Economic case for trans-Gulf rail network strengthening


By Peter Shaw-Smith, Financial Times

Finance Ministry-level approvals at GCC summit next month could set the ball rolling for 2,200-km link between Kuwait City and Muscat.

    *  A Makkah Metro train passes over pilgrims’ heads. The first phase of the Makkah Metro project is transporting pilgrims between the cities of Mina, Arafat and Muzdalifa.     * Image Credit: AP
* A Makkah Metro train passes over pilgrims’ heads. The first phase of the Makkah Metro project is transporting pilgrims between the cities of Mina, Arafat and Muzdalifa. * Image Credit: AP

Dubai: Next month, the six members of the Gulf Cooperation Council are hoping to agree to a long-standing and, for road-users, much-hoped for institution.

The GCC Secretariat expects to obtain approval at finance ministry level for a regional railway at a major summit due next month, according to an official close to the feasibility study.

Agreements will mean that an intended 2,200-km railway linking Kuwait City to Muscat, with the prospect of a second phase coastal extension to the Yemeni border in southern Oman, takes a step towards reality.

A railway linking the GCC states was first formally outlined in 2003 in proposals published by the Beirut-based Economic and Social Commission for Western Asia, a UN body.

More than seven years on, projects are beginning to see the light of day.

The official says a plan for the Kuwait to Muscat section has been “completed and approved” by the GCC Secretariat in Riyadh. The Muscat-Yemeni border extension is still “under consideration”, he says.

“From a technical standpoint, the big issues for a rail authority to sort out include things like track gauge [and] how cars can move freely. There are a lot of questions here. This would mean certain countries de facto imposing certain technical parameters on others,” says Jonathan Robinson, head of Middle East project finance at HSBC.

The ESCWA study called for standard two-track 1,435 mm track gauge for passenger and freight traffic.

For the moment the member countries are each developing their own plans. Saudi Arabia and arguably the UAE are ahead, while Bahrain and Qatar are comparatively behind.

“The intra-country projects are all at various stages of development and are, by definition, precursors to [an] inter-country system,” says Robinson. “The question is how to get from ‘intra’ to ‘inter’.”

Construction of a causeway linking Qatar and Bahrain has been dogged by political tensions. The reality is that the other four countries will go ahead regardless of the state of diplomatic relations between the two, engineers and consultants say.

In the UAE, work on initial sections of the Shah-Habshan-Ruwais freight line is to begin in the first half of next year.

UAE on track

Blueprints from Union Railways, the UAE operator, show two lines will link Abu Dhabi to the northern emirates: a coastal track via Dubai and the other inland, terminating in Fujairah.

Officially the intention is that the lines should by linked up by 2017.

“We believe it is feasible for the UAE part to be complete within seven years,” says Richard Bowker, Union Railway’s chief executive. “It seems likely that programmes elsewhere could be completed within a similar time frame.”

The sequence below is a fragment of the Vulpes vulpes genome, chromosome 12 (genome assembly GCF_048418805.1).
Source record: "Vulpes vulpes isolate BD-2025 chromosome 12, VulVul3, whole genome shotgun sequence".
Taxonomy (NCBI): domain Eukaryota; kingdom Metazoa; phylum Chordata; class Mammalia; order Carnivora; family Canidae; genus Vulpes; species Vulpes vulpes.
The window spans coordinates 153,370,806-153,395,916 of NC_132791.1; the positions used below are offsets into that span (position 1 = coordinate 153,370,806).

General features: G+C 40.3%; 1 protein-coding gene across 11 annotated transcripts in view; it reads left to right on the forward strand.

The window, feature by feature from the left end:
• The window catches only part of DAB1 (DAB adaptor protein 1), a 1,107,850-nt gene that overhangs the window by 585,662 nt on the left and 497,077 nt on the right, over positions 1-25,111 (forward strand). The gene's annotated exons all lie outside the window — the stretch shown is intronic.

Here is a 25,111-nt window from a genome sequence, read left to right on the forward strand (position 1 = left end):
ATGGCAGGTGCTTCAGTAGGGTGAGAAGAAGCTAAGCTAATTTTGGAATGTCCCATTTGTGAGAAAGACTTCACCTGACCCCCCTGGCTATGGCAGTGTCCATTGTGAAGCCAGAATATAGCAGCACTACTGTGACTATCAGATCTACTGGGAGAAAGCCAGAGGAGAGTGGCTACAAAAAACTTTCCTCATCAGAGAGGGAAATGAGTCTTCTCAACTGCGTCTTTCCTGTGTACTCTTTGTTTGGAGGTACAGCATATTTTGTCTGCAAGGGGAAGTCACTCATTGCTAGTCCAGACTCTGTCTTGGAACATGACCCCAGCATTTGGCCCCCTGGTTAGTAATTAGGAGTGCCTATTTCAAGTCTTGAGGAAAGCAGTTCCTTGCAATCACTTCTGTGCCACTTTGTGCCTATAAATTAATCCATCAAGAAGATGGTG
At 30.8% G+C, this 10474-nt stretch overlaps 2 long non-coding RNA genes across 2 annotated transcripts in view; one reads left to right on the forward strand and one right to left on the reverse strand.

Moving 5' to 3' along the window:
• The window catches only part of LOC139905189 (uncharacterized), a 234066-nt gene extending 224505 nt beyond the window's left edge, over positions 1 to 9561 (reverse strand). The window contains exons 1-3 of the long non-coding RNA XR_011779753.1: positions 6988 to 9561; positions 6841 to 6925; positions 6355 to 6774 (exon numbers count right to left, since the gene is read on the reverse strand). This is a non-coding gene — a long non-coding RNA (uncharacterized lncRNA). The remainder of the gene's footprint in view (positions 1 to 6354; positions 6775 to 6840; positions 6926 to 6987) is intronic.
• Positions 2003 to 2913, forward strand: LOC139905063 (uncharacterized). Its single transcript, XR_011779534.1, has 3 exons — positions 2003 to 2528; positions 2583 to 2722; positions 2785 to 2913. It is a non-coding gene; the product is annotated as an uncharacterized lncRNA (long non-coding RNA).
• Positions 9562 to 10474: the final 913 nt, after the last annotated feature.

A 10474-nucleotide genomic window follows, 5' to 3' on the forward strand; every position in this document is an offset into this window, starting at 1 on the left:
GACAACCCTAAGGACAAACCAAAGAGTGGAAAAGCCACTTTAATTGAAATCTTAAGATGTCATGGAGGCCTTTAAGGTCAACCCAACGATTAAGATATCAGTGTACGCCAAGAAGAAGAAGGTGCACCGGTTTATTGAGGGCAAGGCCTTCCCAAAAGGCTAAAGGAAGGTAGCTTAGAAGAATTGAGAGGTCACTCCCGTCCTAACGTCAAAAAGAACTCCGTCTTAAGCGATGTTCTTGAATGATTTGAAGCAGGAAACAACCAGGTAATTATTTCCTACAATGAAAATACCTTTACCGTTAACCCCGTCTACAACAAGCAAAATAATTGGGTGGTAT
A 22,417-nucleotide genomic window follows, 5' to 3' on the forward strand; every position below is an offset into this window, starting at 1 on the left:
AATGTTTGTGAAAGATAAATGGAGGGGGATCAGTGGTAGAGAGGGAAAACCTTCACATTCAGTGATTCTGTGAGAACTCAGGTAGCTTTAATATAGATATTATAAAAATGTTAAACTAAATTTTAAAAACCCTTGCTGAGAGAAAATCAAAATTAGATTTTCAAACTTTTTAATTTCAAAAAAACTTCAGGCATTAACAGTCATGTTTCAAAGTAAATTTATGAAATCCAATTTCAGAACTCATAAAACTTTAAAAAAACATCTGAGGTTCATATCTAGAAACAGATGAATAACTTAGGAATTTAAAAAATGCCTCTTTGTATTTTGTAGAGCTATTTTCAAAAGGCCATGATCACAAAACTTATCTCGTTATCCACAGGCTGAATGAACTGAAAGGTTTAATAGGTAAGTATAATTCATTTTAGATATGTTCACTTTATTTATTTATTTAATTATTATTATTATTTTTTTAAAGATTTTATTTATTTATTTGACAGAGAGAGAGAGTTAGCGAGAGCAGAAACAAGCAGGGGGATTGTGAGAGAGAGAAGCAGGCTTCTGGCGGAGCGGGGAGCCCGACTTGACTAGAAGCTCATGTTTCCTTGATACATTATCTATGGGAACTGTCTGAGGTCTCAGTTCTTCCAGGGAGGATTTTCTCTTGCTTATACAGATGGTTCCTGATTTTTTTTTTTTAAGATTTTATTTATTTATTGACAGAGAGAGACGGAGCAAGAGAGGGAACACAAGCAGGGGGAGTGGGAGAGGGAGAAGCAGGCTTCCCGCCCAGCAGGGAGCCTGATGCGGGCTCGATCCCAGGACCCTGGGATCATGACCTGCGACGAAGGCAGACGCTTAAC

But experts are less sure. “[The GCC Railway] has already slipped about two years,” says an international consultant close to the project. “There are delays in getting co-ordinated action between the states and then there will be delays due to different priorities.”

The GCC states have, at best, a mixed record on regional co-operation.

For road users, the trains cannot come quickly enough.

On land, freight is shipped almost exclusively by truck while Business Monitor International has forecast a rise of 2 per cent in GCC freight volumes in 2010 alone.

UAE transport officials expect 1 million trucks on the roads by 2015.

The consultant says freight is the driving force. “Once anyone mentions passengers, the ideas become grand,” he says.

In Saudi Arabia construction of the North-South Railway, a minerals freight line between the country’s northern border and Riyadh, is under way.

Saudi plans

Saudi rail planners are also pressing ahead with the Haramain High-Speed Rail linking Makkah and Madinah. The construction contract for five stations on the line is to be awarded later this month.

The east-west “land-bridge,” linking Jeddah and Riyadh has been delayed by a failure to secure public-private finance.

The existing Riyadh-Damman link is also due to be upgraded, while an additional 115km of track will link Damman and Jubail.

Kuwait’s Partnership Technical Bureau is pressing ahead with plans for Kuwait City metro and its part of an international line.

In August, Oman announced plans for 25 stations between the UAE border and Muscat.

“Oman is keen on the line as far as Duqm,” says a consultant. “I think this part could be completed in the next five years.”

The feasibility of the massive scheme will test the diplomacy of the GCC six, and the international engineering consortia put together to build it.

But the Dubai Metro opened on schedule in 2009 and has doubled passengers in a year.

“This is essential public infrastructure, so it is necessary for [the GCC states] to put this type of asset in place to help sustain economic growth,” says Robinson.